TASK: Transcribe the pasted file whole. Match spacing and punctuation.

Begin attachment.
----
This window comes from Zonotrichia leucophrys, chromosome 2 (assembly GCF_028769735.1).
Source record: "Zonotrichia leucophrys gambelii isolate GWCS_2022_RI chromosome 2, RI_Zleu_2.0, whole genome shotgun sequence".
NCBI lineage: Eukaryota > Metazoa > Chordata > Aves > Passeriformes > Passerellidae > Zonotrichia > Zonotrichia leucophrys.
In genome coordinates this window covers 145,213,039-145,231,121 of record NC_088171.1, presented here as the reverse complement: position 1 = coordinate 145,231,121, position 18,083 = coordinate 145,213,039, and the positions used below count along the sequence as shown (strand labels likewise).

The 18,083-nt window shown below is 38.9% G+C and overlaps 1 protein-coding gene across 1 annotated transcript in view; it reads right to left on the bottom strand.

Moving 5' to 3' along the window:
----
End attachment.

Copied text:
This window comes from Zonotrichia leucophrys, chromosome 2 (assembly GCF_028769735.1).
Source record: "Zonotrichia leucophrys gambelii isolate GWCS_2022_RI chromosome 2, RI_Zleu_2.0, whole genome shotgun sequence".
NCBI lineage: Eukaryota > Metazoa > Chordata > Aves > Passeriformes > Passerellidae > Zonotrichia > Zonotrichia leucophrys.
In genome coordinates this window covers 145,213,039-145,231,121 of record NC_088171.1, presented here as the reverse complement: position 1 = coordinate 145,231,121, position 18,083 = coordinate 145,213,039, and the positions used below count along the sequence as shown (strand labels likewise).

The 18,083-nt window shown below is 38.9% G+C and overlaps 1 protein-coding gene across 1 annotated transcript in view; it reads right to left on the bottom strand.

Moving 5' to 3' along the window: